So THAT'S Why Some People Get Food Poisoning And Others Don't

Have you ever experienced food poisoning when none of your dining mates got sick from the same meal? It’ll make you question whether you really have food poisoning at all. But as it turns out, it’s entirely possible that several people can eat the same food and only one person can contract food poisoning.

“People always come into the emergency room stating, ‘I know I don’t have food poisoning because I’m the only one who got sick,’” said board-certified emergency physician Dr. Justin Mazur. “Patient education here is critical, as it is more common that not everyone gets sick from your garden variety food poisoning.”

If you’re not familiar with what food poisoning is, it refers to a plethora of gastrointestinal symptoms, including nausea, vomiting, diarrhea and fever.

“The symptoms are generally attributed to food that is contaminated with a virus, bacteria or, less commonly, a parasite,” Mazur said.

Being the only person to suffer a bout of food poisoning after a meal is a tough draw. But unfortunately, it’s a common occurrence, and there’s a reason some people may go unscathed by a little undercooked meat or an unwashed vegetable. Ahead, doctors explained why some people get food poisoning and others don’t, despite eating the same exact thing.

Why do some people get food poisoning and others don’t after eating the same thing?

To put it simply, your body may not be able to fight off food poisoning. Every single person is completely different in a multitude of ways, including their immune system and gut microbiome, the home of trillions of microorganisms that can influence your digestive system and overall health.

When it comes to food poisoning, it completely disrupts your gut microbiome, which is why you feel so sick. If you and your friend eat the same undercooked hamburger and you have an unhealthy microbiome while they have a healthier one, you may experience a bit of an upset stomach afterward.

“A person with an inadequate microbiome will experience food poisoning more often,” Mazur said.

If you fuel your body with healthy foods, your microbiome will thrive. If you don’t, your gut microbiome may not be able to fight off bacteria from the undercooked or raw food that gave you food poisoning.

Mazur said the characteristics of an inadequate microbiome are a lack of beneficial bacteria and microbial diversity, as well as high concentrations of pathogenic bacteria, which is a significant risk factor for frequent bouts of food poisoning.

He also noted two other things that can affect whether someone gets sick or not: if they ate enough of the food to become infected, and what else they ate or drank that day.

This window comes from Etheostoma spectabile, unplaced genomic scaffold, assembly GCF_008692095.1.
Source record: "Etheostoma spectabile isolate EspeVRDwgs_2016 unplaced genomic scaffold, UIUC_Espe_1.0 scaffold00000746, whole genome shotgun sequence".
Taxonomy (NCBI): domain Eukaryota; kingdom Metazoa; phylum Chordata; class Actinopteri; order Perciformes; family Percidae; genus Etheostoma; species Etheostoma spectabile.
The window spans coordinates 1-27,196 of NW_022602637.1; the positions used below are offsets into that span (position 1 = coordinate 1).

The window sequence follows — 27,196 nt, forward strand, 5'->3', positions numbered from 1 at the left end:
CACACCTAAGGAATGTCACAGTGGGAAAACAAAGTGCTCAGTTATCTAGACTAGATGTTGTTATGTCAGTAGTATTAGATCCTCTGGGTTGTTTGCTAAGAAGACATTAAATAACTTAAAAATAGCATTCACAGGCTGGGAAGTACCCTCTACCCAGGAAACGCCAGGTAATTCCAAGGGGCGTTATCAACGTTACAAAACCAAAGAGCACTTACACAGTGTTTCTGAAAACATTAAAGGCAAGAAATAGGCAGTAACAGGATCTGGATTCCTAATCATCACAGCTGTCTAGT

“If you started the day drinking alcohol heavily, you’ve already damaged your healthy microbiome for the day, making you more susceptible on that specific day,” Mazur said.

Your diet plays a part in how healthy your gut microbiome is.

Your eating habits and preferences can increase your risk of developing food poisoning.

“Contaminated meat, poultry and seafood that is served raw or undercooked is a risk factor. Consuming raw dairy foods such as eggs, milk or raw dough is another risk factor,” Mazur said.

In terms of a diet that will affect the health of your gut microbiome, Mazur said to avoid ”a diet high in refined carbohydrates, processed foods and sugar” and to maximize your intake of fiber, fruits and vegetables.

He added that drinking alcohol may be at play with getting food poisoning, too.

“Alcohol intake damages the microbiome and is a lesser-known cause of dysbiosis — overgrowth of pathogenic bacteria — and is another risk factor for an inadequate microbiome,” Mazur said.

If your gut is inflamed from your diet, Dr. Elizabeth Sharp, a board-certified internal medicine physician, said it’s “more likely that pathogenic bacteria or viruses could penetrate and cause an infection.”

Another reason you could be more susceptible to food poisoning is “if [someone has] a weakened immune system or less reserves to mount an immune response to fight off the pathogenic bacteria in the food,” she added.

So how can you prevent food poisoning? Aside from reading the numerous articles HuffPost has published about food safety, proper preparation and storage methods, our experts believe that a healthy microbiome is also crucial.

Mazur said this “may be the very best defense against invading pathogens. Entrenched healthy bacteria support each other preferentially and make it harder for new and/or invading bacteria to take root.”